Sushi Pizza - Gastro Obscura

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Sushi Pizza

Sushi chefs in Toronto are just teasing lovers of actual pizza, but with delicious outcomes.

Is a pizza with no sauce, no crust, and no cheese still a pizza? The chefs at Nami, a Japanese restaurant in Toronto, certainly think so. Their unique take on pizza, one that has been adopted by other Japanese restaurants across the Canadian city, involves deep-frying sushi rice for a crispy-on-the-outside, chewy-on-the-inside crust and topping it off with sushi-grade fish in a nose-tingling umami sauce of wasabi and soy.

According to a piece in the Toronto Star, it all began with one itamae in the early 1990s. Kaoru Ohsada, originally from Kobe, Japan, was working at Nami when he decided to experiment with sushi. Trained in French cuisine, Ohsada moved to Canada in the 1980s and began working at Japanese restaurants. The Star article notes that, due to his culinary background, Ohsada shared none of the deference of traditionalists to sushi, and welcomed new techniques. A restaurant meal of smoked salmon on a hash brown sparked the idea to do something similar in sushi form. Ohsada fried some sushi rice, topped it with sushi-grade salmon and garnished with chopped onions and tobiko (fish roe). Customers loved it, and his bosses were pleased to have some use for leftover rice. Ohsada named his dish “sushi pizza,” and if you stretched your imagination to its furthest limit, it did slightly resemble a homemade mini pizza. Ohsada later improved upon his original creation by adding a drizzle of spicy mayonnaise and a soy-wasabi sauce to the garnish of jewel-like black and red tobiko. Other versions of sushi pizza include toppings of crispy fried onions, pickled ginger, nori, and even sometimes avocados.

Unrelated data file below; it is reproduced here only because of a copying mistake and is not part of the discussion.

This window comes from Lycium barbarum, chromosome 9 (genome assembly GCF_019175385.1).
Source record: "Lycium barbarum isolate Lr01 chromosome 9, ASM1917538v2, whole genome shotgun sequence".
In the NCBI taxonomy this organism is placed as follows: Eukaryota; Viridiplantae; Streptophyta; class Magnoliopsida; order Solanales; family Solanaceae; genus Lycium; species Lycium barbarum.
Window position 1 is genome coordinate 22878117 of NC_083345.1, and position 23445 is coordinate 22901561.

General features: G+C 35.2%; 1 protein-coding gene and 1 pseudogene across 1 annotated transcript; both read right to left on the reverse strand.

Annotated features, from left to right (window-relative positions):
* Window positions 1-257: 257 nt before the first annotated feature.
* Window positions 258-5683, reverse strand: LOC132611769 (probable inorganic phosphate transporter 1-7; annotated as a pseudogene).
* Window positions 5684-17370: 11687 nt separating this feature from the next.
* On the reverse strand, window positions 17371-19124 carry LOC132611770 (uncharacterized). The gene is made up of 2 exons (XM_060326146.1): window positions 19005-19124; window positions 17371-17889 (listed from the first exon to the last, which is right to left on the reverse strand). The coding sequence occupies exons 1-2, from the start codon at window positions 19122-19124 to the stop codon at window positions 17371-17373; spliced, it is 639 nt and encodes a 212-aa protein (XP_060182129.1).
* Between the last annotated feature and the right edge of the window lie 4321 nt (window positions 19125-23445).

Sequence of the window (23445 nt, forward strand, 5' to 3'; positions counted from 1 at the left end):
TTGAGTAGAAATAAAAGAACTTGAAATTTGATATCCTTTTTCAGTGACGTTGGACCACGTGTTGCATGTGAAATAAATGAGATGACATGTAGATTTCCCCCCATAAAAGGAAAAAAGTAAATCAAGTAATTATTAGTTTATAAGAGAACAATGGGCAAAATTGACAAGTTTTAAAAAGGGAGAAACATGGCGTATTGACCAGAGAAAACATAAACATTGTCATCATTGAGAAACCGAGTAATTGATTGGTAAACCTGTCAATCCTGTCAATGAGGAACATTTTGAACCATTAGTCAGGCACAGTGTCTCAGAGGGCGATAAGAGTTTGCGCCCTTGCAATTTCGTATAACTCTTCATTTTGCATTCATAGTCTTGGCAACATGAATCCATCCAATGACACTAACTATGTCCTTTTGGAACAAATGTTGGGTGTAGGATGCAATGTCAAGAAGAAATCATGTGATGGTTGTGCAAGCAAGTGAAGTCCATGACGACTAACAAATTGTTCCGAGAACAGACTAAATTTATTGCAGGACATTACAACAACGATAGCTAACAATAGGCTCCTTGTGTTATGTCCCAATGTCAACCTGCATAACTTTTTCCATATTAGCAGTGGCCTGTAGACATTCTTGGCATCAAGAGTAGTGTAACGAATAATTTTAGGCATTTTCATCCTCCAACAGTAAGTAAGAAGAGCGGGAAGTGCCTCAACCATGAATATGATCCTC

This Toronto trend has crossed over to the United States, with some poké restaurants serving sushi pizza that truly resembles the traditional pie. Chefs stack sushi rice on a triangular wedge of nori, top it off with fresh fish and other sushi ingredients, and roll the wide end of the nori to resemble the crusty edge of a pizza slice. Whether this truly constitutes pizza is anybody’s guess (it doesn’t), but its deliciousness has never been in question.

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